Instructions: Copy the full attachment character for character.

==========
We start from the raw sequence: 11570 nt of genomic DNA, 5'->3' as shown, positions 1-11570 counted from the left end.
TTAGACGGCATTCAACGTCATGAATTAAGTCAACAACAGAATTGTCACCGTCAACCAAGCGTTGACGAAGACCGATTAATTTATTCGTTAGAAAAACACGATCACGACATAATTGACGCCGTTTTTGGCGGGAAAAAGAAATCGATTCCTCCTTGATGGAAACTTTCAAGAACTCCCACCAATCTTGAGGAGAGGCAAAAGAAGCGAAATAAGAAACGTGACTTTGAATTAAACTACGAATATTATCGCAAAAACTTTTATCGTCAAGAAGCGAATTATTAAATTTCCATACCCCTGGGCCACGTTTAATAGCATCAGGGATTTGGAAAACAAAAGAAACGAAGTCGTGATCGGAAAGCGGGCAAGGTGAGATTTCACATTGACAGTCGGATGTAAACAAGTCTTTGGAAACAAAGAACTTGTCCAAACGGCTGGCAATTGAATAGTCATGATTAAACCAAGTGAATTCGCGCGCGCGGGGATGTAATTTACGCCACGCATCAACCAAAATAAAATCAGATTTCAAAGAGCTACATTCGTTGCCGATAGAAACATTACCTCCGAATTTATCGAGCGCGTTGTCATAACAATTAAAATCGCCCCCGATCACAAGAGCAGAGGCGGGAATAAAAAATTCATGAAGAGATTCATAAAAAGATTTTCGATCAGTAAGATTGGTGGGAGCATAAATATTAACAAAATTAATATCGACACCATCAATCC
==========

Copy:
We start from the raw sequence: 11570 nt of genomic DNA, 5'->3' as shown, positions 1-11570 counted from the left end.
TTAGACGGCATTCAACGTCATGAATTAAGTCAACAACAGAATTGTCACCGTCAACCAAGCGTTGACGAAGACCGATTAATTTATTCGTTAGAAAAACACGATCACGACATAATTGACGCCGTTTTTGGCGGGAAAAAGAAATCGATTCCTCCTTGATGGAAACTTTCAAGAACTCCCACCAATCTTGAGGAGAGGCAAAAGAAGCGAAATAAGAAACGTGACTTTGAATTAAACTACGAATATTATCGCAAAAACTTTTATCGTCAAGAAGCGAATTATTAAATTTCCATACCCCTGGGCCACGTTTAATAGCATCAGGGATTTGGAAAACAAAAGAAACGAAGTCGTGATCGGAAAGCGGGCAAGGTGAGATTTCACATTGACAGTCGGATGTAAACAAGTCTTTGGAAACAAAGAACTTGTCCAAACGGCTGGCAATTGAATAGTCATGATTAAACCAAGTGAATTCGCGCGCGCGGGGATGTAATTTACGCCACGCATCAACCAAAATAAAATCAGATTTCAAAGAGCTACATTCGTTGCCGATAGAAACATTACCTCCGAATTTATCGAGCGCGTTGTCATAACAATTAAAATCGCCCCCGATCACAAGAGCAGAGGCGGGAATAAAAAATTCATGAAGAGATTCATAAAAAGATTTTCGATCAGTAAGATTGGTGGGAGCATAAATATTAACAAAATTAATATCGACACCATCAATCC